The CPEC project will see the 3,000km trade route built over the next 15 years. It will give China an alternative trade route to using ports on its eastern and southern coasts, and therefore cheaper market access to the Middle East - crucial for the country's oil import. It will also see 10,400MW of new power projects added to the Pakistani national grid by 2018at a cost of almost $16 billion. The addition of a further 6,600MW has also been proposed after 2018, at an additional cost of $18 billion. When completed, these projects would see Pakistan's current electricity output double. This Chinese promise was however not a one-way street. The Chinese President took this opportunity to seek Pakistan's cooperation in quelling the ingress of armed Chinese separatist groups from Pakistan's north into China's Xinjiang province.

Pakistan and China have held close diplomatic, military and economic ties for decades, but these projects represent the largest investment in Pakistan's history by the Chinese regional hegemon, as it seeks to solidify economic advantages against regional rival India and the United States.

This use of economic muscle by China has also helped in deepening its ties with West-wary Iran. After a visit to Tehran by Chinese President Xi Jinping in January 2016, it was revealed that Beijing and Tehran had agreed to expand their bilateral trade engagement to $600 billion over the next decade. This immediately received the support of Iran's religious leader Ayatollah Ali Khamenei. He termed China as a country Iran could trust. Such a measure was viewed as significant by analysts as Iran had just emerged from years of economic isolation by the United Nations' nuclear watchdog ruling that it had curbed its nuclear programme, clearing the way for the lifting sanctions of UN, US and European Union.

Iran: Xi's visit to Iran was within the paradigm of a three-nation regional tour that had already taken him to Egypt and Saudi Arabia, Iran's regional rival. Xi became the first Chinese leader to visit the Islamic Republic of Iran in 14 years. During his visit to Iran Xi also underlined that China was ready to upgrade the level of bilateral relations and cooperation so that a new chapter could start in bilateral relations.

It may be mentioned that bilateral trade between the two countries stood at some $52 billion in 2014, but that figure dropped last year due to plunging oil prices. Officials from Iran and China signed 17 documents and letters of intent to broaden bilateral cooperation in energy, industry, transportation, railways, ports, new technology, tourism and the environment. By this latest initiative China also cautiously pointed out that it was careful not to allow the 'cold war' between Iran and Saudi Arabia becoming an obstacle for China to have a good relationship with both the countries. China also carried their subtle diplomatic efforts further when President Hassan Rouhani of Iran stated that the two countries had agreed to cooperate on the issue of "terrorism and extremism in Iraq, Syria, Afghanistan and Yemen".

Middle East: Geoffrey Aronson, an American specialist on Middle East  affairs, has made certain important points while commenting on China's recent overtures to the region. He has noted that Xi Jinping's first visit to the Middle East (in 2016) as China's President reflected three emerging, defining elements in the conduct of Beijing's foreign policy in the region. According to him, the basic building block of Chinese policy remains the development and expansion of economic and trade links throughout the region - "from the massive energy markets of Saudi Arabia to infrastructure developments in Iran".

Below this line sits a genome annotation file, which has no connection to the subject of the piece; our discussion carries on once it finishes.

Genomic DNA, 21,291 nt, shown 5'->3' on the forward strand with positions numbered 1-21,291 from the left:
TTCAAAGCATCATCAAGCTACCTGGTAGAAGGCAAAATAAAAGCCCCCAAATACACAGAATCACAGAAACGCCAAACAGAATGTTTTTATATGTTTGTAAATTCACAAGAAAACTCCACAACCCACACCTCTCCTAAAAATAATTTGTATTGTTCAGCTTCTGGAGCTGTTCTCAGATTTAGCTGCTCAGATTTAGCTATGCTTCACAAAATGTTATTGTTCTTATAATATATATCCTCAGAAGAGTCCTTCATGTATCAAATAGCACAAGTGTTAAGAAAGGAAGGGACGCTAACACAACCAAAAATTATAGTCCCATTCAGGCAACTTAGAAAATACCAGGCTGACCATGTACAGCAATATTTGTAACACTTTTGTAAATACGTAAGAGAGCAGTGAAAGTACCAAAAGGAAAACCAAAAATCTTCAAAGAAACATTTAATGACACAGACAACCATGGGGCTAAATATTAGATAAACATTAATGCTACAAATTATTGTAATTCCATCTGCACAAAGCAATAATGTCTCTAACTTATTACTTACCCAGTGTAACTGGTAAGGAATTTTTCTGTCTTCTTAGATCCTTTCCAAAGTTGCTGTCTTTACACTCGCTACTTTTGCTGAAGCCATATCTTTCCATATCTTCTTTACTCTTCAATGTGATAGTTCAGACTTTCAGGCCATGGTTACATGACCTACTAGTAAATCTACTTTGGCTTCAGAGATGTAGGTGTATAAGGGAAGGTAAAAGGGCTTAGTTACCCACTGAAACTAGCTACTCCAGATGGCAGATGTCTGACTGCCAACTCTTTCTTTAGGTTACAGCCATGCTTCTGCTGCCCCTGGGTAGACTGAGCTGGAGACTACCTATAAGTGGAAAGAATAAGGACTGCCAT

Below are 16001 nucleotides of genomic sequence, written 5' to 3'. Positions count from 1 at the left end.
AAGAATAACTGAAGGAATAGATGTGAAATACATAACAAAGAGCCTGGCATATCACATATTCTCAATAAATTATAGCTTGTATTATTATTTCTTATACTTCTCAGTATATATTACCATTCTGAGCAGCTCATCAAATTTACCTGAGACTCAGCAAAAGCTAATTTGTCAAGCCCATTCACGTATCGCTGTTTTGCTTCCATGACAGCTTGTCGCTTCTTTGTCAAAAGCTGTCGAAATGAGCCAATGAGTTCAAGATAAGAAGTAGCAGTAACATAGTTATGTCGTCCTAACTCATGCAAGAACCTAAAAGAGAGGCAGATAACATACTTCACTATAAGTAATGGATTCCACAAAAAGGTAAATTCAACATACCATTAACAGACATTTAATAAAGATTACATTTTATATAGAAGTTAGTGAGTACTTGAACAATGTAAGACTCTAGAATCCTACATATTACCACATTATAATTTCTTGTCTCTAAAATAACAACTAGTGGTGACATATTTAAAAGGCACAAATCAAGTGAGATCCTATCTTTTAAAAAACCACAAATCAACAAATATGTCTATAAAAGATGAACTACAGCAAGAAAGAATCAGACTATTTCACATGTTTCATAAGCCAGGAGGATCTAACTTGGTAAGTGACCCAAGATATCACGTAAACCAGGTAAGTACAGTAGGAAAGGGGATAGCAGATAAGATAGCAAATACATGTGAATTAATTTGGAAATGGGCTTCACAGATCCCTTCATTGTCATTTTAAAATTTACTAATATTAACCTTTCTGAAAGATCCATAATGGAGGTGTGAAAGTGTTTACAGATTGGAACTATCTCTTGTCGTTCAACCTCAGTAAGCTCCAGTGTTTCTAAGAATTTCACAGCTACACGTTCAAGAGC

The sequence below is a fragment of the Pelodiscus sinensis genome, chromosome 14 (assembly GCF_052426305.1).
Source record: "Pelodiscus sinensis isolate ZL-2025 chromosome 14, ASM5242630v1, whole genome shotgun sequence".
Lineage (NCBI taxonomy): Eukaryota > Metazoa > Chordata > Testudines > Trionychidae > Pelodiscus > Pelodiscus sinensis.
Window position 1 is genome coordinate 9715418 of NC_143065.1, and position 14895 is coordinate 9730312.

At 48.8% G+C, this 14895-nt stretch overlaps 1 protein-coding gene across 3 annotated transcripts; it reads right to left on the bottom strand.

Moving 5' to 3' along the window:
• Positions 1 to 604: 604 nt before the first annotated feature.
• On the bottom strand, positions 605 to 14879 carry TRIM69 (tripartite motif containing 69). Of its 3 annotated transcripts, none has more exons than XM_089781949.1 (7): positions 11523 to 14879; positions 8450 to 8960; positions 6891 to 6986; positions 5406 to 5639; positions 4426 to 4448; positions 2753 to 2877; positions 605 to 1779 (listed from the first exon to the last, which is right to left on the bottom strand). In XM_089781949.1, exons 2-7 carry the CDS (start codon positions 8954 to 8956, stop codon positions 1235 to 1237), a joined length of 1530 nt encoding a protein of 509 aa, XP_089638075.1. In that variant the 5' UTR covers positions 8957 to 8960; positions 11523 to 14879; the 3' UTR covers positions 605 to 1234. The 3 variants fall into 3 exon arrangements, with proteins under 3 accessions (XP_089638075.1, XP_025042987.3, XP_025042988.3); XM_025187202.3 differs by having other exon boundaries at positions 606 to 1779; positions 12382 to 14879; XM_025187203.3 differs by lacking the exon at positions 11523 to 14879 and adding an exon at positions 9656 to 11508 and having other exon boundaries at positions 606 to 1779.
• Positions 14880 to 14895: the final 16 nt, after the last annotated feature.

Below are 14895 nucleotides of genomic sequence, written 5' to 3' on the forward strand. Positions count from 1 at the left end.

China also announced during Xi's visits to the region that it would not only build a nuclear reactor in Saudi Arabia but would also set up funds with the United Arab Emirates and Qatar worth a total of $20 billion to invest in conventional energy. Aronson has correctly pointed out that China's emphasis on support for state sovereignty, noninterference in domestic affairs and a "no enemies" policy offer a stark contrast to the interventionist policies of the West.

Xi's visit to these three countries highlighted Beijing's effort to place China at the centre of a new system of international trade. It also underlined that the expansion of economic ties had created an imperative for increased diplomatic engagement to protect and expand these relationships.

Another significant feature during this regional visit was Chinese President Xi Jinping calling for the establishment of a Palestinian State, with East Jerusalem as its capital. Through this China underlined that the Palestinian problem "should not be marginalised". Xi also announced aid of 50 million yuan ($7.6m) for a solar power station project in the Palestinian territories. This was welcomed by the Arab League.

STRATEGIC AND SECURITY DIMENSION: It needs to be understood that the globalisation of China's own definition of national security has both a strategic and a security dimension in the Middle Eastern region. China's growing role in UN peace-keeping efforts is increasingly being supplemented by sovereign expansion of China's military capacity - the most prominent example being the creation of the first Chinese military base outside China's borders - in tiny Djibouti, where the US and France also maintain military forces astride the critical maritime route from the Chinese mainland to its vital markets via Suez to the Mediterranean.

China's current reappearance on the international stage also underlines Beijing's growing presence in Asia-Pacific region and also signals a challenge to the system shaped and dominated by the United States, France, Britain and Japan over three quarters of a century. This was demonstrated in the manner in which China used its political-financial clout with aid-dependent Cambodia, a member of ASEAN, in containing criticism of China by ASEAN States (which requires consensus) pertaining to Chinese views regarding Chinese jurisdiction over the South China Sea.

The writer, a former Ambassador, is an analyst specialised in foreign affairs, right to information and good governance.